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Sunday, July 20, 2014

What's In The Winner's Golf Bag: Rory McIlroy at The 2014 Open Championship - Great Golf Blog

HOYLAKE, England (AP) — Walking off the 18th green as the British Open champion, Rory McIlroy kept gazing at all the greats on golf's oldest trophy.

On the claret jug, his name is etched in silver below Phil Mickelson.

In the record book, he is listed behind Jack Nicklaus and Tiger Woods as the youngest to get three legs of the career Grand Slam.

And over four days at Royal Liverpool, he had no equal.

"I'm immensely proud of myself," McIlroy said after his two-shot victory Sunday that was never really in doubt. "To sit here, 25 years of age, and win my third major championship and be three-quarters of the way to a career Grand Slam ... yeah, I never dreamed of being at this point in my career so quickly."

He had to work a little harder than he wanted for this one.

Staked to a six-shot lead going into the final round, McIlroy turned back every challenge. He made two key birdies around the turn, and delivered a majestic drive at just the right moment to close with a 1-under 71 and complete his wire-to-wire victory.

In another major lacking tension over the final hour, what brought The Open to life was the potential of its champion.

After nearly two years of turmoil, McIlroy looked like the kid who shattered scoring records to win the 2011 U.S. Open at Congressional, and who won the PGA Championship at Kiawah Island by a record eight shots a year later.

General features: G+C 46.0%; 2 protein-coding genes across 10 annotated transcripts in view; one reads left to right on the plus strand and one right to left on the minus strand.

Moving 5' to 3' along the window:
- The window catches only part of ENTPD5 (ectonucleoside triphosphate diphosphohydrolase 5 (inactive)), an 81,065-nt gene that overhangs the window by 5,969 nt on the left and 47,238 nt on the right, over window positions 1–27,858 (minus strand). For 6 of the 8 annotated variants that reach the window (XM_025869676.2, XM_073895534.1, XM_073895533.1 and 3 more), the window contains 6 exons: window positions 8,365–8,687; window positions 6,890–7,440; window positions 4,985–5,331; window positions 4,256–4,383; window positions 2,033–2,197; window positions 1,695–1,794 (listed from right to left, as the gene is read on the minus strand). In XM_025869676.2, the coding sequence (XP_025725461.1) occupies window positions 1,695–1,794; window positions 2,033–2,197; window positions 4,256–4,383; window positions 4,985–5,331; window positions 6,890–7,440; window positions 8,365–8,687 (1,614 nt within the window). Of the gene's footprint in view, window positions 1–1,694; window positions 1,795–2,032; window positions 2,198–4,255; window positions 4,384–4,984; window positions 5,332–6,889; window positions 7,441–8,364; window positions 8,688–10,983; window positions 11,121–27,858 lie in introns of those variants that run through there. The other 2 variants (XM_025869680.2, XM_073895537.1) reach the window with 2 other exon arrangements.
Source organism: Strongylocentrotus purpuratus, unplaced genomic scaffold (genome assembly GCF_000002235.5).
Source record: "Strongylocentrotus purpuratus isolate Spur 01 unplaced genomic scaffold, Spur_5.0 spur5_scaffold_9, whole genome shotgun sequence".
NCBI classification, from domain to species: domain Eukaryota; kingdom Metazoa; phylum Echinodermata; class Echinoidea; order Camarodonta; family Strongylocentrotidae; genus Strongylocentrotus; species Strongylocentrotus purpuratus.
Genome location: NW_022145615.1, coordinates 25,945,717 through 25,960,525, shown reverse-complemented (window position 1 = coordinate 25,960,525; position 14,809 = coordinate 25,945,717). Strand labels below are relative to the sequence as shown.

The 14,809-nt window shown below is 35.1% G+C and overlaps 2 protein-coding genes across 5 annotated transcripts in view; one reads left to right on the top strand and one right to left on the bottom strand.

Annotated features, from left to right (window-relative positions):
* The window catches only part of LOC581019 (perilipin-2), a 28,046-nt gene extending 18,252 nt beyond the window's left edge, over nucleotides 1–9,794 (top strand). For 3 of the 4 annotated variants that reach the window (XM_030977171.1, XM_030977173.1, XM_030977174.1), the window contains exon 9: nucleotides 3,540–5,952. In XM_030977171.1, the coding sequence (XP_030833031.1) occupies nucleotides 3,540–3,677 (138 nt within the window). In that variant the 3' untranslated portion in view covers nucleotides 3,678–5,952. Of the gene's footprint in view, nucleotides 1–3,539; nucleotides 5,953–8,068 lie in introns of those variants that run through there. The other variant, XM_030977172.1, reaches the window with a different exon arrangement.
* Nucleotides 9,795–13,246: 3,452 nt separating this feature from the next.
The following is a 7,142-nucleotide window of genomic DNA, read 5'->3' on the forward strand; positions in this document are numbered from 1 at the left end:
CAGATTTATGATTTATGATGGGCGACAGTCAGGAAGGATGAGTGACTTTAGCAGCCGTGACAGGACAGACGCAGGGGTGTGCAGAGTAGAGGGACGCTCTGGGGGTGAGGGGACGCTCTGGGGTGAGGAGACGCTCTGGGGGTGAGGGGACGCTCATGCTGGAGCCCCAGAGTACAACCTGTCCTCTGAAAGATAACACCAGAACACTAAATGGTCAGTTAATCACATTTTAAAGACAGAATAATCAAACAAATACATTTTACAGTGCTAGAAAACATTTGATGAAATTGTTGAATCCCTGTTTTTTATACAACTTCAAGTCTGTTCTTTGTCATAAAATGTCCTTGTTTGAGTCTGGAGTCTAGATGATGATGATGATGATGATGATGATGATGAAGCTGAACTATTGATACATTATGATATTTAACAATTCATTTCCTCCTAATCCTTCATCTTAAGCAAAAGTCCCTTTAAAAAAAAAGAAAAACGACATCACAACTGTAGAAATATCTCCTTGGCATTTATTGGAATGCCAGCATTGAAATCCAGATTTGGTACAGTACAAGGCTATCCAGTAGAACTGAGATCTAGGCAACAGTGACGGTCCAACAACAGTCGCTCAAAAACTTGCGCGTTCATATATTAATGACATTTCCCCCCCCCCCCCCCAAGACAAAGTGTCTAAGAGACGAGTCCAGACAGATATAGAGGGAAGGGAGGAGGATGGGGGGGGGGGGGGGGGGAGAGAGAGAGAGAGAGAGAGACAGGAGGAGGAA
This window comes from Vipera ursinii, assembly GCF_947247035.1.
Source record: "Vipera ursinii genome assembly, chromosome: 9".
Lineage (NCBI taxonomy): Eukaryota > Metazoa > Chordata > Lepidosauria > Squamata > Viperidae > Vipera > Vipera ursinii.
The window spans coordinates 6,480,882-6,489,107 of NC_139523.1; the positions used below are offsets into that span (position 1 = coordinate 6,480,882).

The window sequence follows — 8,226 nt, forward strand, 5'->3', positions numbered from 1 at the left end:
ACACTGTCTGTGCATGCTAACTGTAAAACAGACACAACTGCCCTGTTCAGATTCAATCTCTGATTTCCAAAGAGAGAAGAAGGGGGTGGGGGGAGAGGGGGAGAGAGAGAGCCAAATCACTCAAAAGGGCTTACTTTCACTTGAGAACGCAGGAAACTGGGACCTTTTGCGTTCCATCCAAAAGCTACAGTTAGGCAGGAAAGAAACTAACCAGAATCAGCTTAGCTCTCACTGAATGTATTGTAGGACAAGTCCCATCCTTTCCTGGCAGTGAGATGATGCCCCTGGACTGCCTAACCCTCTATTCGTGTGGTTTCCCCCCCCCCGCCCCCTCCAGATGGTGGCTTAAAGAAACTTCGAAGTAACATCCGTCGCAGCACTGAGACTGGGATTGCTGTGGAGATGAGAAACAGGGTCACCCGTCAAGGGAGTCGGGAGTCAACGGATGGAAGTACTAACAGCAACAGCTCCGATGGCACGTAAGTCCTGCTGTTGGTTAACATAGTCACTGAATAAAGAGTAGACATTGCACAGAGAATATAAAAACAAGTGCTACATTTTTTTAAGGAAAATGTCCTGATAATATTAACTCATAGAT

Boy Wonder is back. Or maybe he's just getting started again.

McIlroy won by two shots over Sergio Garcia and Rickie Fowler to become the first start-to-finish winner since Woods at St. Andrews in 2005. Even with one major left this year, the Northern Irishman already is looking ahead to Augusta National next April for a shot at the slam.

"I've really found my passion again for golf," McIlroy said. "Not that it ever dwindled, but it's what I think about when I get up in the morning. It's what I think about when I go to bed. I just want to be the best golfer that I can be. And I know if I can do that, then trophies like this are within my capability."

McIlroy put an end to this major with a powerful drive down the fairway at the par-5 16th, setting up a two-putt birdie to restore his lead to three shots. He finished with two pars, tapping in for par on the 18th green.

The hard part was trying not to cry when his mother, Rosie, came onto the green with tears streaming down her face. She was not at the other two majors. Before leaving, McIlroy turned and applauded the fans in the horseshoe arena who were witness to another masterpiece.

This could have been another romp except for a shaky stretch early for McIlroy, and solid efforts from Garcia and Fowler.

Garcia pulled within two shots with four holes to play until he put his tee shot in a pot bunker just right of the 15th green. His first shot failed to get over the 4-foot sodden wall and rolled back into the sand. He made bogey, and two birdies over the final three holes were not enough. Garcia shot 66 and was runner-up in a major for the fourth time.